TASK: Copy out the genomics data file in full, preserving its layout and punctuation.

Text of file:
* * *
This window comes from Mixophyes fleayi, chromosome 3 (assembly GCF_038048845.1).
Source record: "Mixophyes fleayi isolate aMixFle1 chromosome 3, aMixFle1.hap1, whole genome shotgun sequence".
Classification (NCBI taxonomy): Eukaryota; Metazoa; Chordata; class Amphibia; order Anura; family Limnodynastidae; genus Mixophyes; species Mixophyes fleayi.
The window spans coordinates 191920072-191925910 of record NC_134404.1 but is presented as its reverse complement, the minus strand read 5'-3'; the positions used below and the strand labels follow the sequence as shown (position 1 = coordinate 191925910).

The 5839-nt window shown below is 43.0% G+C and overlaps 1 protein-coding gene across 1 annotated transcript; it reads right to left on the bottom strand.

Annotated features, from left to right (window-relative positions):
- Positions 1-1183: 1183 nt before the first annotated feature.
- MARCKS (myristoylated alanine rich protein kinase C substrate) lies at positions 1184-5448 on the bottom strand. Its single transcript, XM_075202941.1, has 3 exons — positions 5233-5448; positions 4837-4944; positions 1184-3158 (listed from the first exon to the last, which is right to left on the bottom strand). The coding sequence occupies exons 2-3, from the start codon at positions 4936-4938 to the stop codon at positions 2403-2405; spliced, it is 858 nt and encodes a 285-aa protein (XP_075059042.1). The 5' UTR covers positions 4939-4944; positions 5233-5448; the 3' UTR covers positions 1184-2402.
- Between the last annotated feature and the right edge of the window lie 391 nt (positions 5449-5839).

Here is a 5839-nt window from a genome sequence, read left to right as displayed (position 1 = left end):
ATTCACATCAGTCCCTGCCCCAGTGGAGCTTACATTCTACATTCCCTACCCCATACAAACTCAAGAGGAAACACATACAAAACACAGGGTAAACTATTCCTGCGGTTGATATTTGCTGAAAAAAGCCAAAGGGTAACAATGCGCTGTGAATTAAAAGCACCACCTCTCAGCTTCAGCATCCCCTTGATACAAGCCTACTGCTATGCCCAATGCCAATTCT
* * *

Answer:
This window comes from Mixophyes fleayi, chromosome 3 (assembly GCF_038048845.1).
Source record: "Mixophyes fleayi isolate aMixFle1 chromosome 3, aMixFle1.hap1, whole genome shotgun sequence".
Classification (NCBI taxonomy): Eukaryota; Metazoa; Chordata; class Amphibia; order Anura; family Limnodynastidae; genus Mixophyes; species Mixophyes fleayi.
The window spans coordinates 191920072-191925910 of record NC_134404.1 but is presented as its reverse complement, the minus strand read 5'-3'; the positions used below and the strand labels follow the sequence as shown (position 1 = coordinate 191925910).

The 5839-nt window shown below is 43.0% G+C and overlaps 1 protein-coding gene across 1 annotated transcript; it reads right to left on the bottom strand.

Annotated features, from left to right (window-relative positions):
- Positions 1-1183: 1183 nt before the first annotated feature.
- MARCKS (myristoylated alanine rich protein kinase C substrate) lies at positions 1184-5448 on the bottom strand. Its single transcript, XM_075202941.1, has 3 exons — positions 5233-5448; positions 4837-4944; positions 1184-3158 (listed from the first exon to the last, which is right to left on the bottom strand). The coding sequence occupies exons 2-3, from the start codon at positions 4936-4938 to the stop codon at positions 2403-2405; spliced, it is 858 nt and encodes a 285-aa protein (XP_075059042.1). The 5' UTR covers positions 4939-4944; positions 5233-5448; the 3' UTR covers positions 1184-2402.
- Between the last annotated feature and the right edge of the window lie 391 nt (positions 5449-5839).

Here is a 5839-nt window from a genome sequence, read left to right as displayed (position 1 = left end):
ATTCACATCAGTCCCTGCCCCAGTGGAGCTTACATTCTACATTCCCTACCCCATACAAACTCAAGAGGAAACACATACAAAACACAGGGTAAACTATTCCTGCGGTTGATATTTGCTGAAAAAAGCCAAAGGGTAACAATGCGCTGTGAATTAAAAGCACCACCTCTCAGCTTCAGCATCCCCTTGATACAAGCCTACTGCTATGCCCAATGCCAATTCT